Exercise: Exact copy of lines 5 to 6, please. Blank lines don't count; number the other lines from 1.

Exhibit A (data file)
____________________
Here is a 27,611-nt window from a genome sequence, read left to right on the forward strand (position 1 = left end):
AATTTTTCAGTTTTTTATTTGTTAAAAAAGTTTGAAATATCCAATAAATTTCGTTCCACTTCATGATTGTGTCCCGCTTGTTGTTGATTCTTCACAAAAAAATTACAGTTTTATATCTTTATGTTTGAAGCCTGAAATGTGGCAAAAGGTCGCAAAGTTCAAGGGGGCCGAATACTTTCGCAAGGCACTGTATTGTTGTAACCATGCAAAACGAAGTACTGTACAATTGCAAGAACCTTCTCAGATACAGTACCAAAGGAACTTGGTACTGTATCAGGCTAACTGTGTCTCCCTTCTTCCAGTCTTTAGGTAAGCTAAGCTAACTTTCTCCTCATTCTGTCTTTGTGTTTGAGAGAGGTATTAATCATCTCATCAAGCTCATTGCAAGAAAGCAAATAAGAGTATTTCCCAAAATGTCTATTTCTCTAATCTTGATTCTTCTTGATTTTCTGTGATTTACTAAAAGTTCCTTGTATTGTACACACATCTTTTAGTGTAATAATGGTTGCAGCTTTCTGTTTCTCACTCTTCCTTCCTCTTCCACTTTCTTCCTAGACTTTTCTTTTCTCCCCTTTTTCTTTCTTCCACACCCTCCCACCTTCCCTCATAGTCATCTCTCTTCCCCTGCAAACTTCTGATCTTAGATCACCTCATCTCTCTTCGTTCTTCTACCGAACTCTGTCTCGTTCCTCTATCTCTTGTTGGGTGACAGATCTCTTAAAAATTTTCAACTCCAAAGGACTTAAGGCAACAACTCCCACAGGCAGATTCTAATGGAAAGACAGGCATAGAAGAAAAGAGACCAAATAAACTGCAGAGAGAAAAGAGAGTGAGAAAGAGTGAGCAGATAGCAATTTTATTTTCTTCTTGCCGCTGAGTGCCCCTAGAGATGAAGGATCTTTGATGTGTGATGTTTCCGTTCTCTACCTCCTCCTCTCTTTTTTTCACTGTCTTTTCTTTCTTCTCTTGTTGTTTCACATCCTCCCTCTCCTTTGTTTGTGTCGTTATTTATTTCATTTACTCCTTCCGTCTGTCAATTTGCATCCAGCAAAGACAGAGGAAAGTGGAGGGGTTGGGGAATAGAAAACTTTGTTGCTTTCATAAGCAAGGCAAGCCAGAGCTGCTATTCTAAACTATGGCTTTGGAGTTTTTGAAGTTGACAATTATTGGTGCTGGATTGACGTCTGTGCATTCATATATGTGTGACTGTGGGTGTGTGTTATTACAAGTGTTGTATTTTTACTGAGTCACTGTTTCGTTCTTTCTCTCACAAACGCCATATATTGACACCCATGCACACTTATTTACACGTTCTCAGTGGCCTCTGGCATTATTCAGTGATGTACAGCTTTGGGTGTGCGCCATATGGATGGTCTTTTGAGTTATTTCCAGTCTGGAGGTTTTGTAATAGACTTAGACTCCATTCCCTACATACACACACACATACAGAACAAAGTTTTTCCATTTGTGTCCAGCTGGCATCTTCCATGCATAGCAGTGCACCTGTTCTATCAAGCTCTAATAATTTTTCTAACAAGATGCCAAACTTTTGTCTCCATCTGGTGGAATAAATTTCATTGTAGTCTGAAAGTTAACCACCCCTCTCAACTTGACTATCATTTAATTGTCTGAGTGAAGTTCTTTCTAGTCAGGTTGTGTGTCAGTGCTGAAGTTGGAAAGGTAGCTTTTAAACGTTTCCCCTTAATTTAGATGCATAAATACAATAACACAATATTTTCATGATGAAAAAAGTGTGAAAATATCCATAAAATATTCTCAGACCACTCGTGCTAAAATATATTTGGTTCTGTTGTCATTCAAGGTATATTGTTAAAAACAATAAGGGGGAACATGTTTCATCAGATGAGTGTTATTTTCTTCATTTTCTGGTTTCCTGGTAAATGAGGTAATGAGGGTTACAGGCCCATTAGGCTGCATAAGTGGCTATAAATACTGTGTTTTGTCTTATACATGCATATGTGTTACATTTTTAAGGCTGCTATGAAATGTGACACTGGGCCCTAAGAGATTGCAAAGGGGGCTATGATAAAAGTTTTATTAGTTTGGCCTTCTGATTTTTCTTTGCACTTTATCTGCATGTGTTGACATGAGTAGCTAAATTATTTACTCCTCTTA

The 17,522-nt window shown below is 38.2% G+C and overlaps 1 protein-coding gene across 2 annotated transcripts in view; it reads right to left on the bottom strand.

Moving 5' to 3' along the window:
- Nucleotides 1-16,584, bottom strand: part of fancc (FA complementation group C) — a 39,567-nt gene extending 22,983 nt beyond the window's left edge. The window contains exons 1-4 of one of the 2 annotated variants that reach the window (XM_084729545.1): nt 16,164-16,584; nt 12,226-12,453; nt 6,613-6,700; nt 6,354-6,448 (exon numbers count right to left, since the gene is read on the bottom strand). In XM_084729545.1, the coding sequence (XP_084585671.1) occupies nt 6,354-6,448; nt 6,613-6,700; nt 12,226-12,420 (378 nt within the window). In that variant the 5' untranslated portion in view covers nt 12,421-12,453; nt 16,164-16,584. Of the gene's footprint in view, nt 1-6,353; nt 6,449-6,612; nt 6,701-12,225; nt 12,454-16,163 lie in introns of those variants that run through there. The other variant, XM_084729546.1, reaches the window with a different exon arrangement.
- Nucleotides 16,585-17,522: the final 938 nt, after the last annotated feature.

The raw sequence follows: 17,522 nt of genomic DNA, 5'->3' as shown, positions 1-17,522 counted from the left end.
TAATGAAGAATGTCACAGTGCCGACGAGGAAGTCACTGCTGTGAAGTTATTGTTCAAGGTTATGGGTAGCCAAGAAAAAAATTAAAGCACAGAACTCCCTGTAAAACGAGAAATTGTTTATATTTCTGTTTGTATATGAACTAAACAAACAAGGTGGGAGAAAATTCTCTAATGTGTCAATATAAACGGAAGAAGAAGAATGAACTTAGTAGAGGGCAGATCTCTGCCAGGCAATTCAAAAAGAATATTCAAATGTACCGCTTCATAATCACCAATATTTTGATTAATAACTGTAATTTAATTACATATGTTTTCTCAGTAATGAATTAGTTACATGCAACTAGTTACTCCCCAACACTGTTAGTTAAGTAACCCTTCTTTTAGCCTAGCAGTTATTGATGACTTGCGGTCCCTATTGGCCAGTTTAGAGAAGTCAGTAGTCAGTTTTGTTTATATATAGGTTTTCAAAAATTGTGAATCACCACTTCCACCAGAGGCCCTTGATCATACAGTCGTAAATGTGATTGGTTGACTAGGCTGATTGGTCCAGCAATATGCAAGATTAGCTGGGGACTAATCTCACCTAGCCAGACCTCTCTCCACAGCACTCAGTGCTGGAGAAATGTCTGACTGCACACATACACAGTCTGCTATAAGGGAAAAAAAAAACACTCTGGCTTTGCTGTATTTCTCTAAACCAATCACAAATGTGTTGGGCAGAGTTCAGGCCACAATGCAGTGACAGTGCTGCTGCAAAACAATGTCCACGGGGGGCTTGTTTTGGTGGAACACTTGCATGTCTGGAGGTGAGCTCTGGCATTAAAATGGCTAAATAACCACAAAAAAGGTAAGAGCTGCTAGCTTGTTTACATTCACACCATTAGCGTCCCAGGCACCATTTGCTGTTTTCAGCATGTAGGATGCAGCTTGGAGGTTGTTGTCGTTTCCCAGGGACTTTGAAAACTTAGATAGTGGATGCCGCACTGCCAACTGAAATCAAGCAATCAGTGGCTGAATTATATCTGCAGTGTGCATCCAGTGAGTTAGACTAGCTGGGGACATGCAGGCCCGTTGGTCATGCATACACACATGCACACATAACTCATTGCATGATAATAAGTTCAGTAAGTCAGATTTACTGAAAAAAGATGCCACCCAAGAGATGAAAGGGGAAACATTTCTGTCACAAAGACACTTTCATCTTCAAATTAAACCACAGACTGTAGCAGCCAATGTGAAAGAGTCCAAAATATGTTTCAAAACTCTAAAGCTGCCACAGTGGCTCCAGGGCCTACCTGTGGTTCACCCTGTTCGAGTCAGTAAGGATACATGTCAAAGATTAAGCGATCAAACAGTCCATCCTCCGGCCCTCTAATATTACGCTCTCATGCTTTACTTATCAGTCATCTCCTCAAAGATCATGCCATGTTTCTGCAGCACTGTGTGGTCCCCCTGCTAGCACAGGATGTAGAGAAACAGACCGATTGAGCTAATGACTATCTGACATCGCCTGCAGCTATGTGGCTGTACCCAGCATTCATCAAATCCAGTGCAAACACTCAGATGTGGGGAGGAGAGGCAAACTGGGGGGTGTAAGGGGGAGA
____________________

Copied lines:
- Nucleotides 1-16,584, bottom strand: part of fancc (FA complementation group C) — a 39,567-nt gene extending 22,983 nt beyond the window's left edge. The window contains exons 1-4 of one of the 2 annotated variants that reach the window (XM_084729545.1): nt 16,164-16,584; nt 12,226-12,453; nt 6,613-6,700; nt 6,354-6,448 (exon numbers count right to left, since the gene is read on the bottom strand). In XM_084729545.1, the coding sequence (XP_084585671.1) occupies nt 6,354-6,448; nt 6,613-6,700; nt 12,226-12,420 (378 nt within the window). In that variant the 5' untranslated portion in view covers nt 12,421-12,453; nt 16,164-16,584. Of the gene's footprint in view, nt 1-6,353; nt 6,449-6,612; nt 6,701-12,225; nt 12,454-16,163 lie in introns of those variants that run through there. The other variant, XM_084729546.1, reaches the window with a different exon arrangement.
- Nucleotides 16,585-17,522: the final 938 nt, after the last annotated feature.